You are correct about self-diagnosis, it can be counterproductive. You believe that you have schizophrenia and though I cannot know with certainty, your symptoms do not seem to warrant that diagnosis. My contention is further supported by your discharge paperwork which stated that you had “psychosis, delusions and cannabis abuse.”
Psychosis is a break with reality. People with schizophrenia have psychotic episodes, but in order to receive that diagnosis, your symptoms would have to have been present for at least six months. Related psychotic disorders, such as brief psychotic disorder or schizophreniform disorder, are characterized by having symptoms for at least one month and less than six months, respectively.
It is possible that your psychotic episode was induced by your cannabis abuse. Studies have shown that increased use of cannabis is associated with an increased risk of psychotic disorders such as schizophrenia.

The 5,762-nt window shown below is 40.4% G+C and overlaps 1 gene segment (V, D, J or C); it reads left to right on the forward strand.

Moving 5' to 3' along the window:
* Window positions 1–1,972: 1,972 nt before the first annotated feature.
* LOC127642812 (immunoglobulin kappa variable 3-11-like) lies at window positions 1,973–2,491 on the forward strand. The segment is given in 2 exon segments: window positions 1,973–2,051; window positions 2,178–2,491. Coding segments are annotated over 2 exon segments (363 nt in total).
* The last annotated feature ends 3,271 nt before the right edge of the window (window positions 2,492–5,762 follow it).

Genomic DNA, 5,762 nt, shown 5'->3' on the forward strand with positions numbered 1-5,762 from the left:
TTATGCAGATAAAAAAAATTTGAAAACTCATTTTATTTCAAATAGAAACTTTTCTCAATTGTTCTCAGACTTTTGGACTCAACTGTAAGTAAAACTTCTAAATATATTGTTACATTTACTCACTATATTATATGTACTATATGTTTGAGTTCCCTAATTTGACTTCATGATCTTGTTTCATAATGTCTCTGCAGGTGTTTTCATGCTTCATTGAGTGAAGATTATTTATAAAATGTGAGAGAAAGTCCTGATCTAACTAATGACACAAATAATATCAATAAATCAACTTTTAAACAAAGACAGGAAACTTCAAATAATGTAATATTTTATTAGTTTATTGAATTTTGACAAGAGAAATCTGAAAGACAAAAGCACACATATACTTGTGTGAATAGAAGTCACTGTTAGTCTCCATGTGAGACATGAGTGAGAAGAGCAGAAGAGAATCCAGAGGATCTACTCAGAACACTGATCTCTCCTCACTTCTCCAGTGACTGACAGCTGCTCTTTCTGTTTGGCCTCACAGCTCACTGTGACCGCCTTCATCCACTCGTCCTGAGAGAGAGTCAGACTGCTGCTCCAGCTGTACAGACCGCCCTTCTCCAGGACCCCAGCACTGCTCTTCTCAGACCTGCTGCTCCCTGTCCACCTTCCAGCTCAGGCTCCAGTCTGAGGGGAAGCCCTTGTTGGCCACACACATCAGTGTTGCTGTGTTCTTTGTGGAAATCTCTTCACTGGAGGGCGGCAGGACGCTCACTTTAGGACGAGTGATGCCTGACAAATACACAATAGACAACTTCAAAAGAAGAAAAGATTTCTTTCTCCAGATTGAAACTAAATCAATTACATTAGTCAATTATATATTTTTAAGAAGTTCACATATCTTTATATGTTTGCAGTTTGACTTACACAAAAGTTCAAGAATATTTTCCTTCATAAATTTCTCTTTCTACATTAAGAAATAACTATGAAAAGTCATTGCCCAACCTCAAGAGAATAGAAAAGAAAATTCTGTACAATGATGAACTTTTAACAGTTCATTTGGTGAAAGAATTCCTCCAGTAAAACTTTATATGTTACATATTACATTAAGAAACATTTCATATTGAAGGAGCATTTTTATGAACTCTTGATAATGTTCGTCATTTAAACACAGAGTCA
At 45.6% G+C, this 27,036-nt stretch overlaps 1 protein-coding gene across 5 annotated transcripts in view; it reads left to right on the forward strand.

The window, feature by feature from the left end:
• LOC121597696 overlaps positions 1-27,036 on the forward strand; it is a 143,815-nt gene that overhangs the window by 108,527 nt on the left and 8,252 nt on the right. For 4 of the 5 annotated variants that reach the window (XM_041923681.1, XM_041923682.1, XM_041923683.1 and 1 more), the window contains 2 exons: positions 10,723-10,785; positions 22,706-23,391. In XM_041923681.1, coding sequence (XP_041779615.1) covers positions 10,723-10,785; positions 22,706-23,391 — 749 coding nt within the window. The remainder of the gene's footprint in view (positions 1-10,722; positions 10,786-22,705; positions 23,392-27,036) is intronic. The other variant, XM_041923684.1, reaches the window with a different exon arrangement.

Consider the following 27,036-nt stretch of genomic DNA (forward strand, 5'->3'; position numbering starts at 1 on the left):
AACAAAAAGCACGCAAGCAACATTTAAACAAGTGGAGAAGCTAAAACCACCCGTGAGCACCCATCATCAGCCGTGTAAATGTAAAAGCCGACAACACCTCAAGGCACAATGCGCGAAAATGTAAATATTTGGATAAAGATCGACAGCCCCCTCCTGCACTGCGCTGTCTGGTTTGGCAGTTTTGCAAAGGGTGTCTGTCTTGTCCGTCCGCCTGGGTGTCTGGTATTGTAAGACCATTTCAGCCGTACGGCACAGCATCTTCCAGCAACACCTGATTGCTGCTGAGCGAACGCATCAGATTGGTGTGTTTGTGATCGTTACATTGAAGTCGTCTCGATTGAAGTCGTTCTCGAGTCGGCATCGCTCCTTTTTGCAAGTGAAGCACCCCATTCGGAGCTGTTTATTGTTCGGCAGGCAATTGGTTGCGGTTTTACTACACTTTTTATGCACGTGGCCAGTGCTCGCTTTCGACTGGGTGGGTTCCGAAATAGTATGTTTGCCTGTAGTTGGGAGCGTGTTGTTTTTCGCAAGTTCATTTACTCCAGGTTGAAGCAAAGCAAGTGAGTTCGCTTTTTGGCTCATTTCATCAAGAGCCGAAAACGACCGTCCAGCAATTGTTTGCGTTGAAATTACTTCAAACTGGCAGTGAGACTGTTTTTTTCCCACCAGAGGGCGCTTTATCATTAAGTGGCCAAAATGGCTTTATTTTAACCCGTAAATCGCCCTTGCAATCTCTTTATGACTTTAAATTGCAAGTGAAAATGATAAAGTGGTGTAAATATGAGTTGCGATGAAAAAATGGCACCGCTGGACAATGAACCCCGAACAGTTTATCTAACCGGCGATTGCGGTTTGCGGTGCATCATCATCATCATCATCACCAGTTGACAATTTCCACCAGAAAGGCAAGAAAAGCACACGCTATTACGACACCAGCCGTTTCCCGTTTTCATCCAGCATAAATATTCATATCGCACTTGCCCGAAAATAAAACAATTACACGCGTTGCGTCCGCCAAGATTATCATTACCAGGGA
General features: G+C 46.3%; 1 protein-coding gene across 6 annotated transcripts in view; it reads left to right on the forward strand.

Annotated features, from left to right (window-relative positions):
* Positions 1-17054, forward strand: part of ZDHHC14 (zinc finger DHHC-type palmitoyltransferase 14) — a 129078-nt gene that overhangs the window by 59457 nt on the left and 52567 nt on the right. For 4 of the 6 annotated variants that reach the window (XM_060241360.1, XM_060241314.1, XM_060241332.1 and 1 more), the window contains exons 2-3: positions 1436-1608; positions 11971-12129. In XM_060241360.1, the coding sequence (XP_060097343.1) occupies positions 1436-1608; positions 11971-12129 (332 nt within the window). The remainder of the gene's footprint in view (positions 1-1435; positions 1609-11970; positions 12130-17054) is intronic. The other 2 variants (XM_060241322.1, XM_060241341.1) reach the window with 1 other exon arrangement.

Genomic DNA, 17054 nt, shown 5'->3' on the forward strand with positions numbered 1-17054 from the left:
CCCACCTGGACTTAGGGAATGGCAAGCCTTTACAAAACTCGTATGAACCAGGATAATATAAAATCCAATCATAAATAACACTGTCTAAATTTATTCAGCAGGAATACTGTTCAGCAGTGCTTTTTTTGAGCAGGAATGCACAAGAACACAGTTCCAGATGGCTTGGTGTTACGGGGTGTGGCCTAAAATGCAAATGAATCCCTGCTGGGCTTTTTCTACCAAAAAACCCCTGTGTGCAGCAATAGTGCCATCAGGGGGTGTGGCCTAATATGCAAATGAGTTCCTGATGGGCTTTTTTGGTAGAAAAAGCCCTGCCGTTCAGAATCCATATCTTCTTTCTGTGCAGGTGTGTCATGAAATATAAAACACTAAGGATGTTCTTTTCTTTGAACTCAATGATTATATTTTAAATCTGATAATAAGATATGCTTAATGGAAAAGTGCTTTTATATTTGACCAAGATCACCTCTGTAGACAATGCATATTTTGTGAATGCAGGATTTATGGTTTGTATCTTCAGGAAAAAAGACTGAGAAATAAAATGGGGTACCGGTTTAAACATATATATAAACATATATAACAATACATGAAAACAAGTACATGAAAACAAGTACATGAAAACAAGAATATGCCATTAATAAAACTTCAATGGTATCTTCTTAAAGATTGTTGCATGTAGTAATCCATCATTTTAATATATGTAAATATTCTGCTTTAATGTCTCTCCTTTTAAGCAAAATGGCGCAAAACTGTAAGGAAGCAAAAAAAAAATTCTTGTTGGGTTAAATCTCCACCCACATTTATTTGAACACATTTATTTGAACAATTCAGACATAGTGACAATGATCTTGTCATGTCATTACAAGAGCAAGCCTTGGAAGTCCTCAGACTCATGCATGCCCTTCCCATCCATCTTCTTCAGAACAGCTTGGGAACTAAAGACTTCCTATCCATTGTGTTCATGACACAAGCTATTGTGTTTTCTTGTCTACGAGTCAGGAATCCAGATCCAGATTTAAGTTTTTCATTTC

Your ultimate goal is to “live and be a productive member of society.” To achieve that goal, you should focus your efforts on maintaining your psychological stability and abstaining from substance use. The most effective way to accomplish your goal is to seek counseling. A therapist can support and guide your efforts to maintain sobriety and psychological stability.
It would be a mistake to ignore the advice of the hospital treatment team who recommended outpatient treatment. Going forward, it will be important for you to have the aforementioned support systems in place to prevent you from using substances and assist you in maintaining your psychological stability. Having those psychological supports in place will greatly assist you in reaching your life goals. Please take care.
Dr. Kristina Randle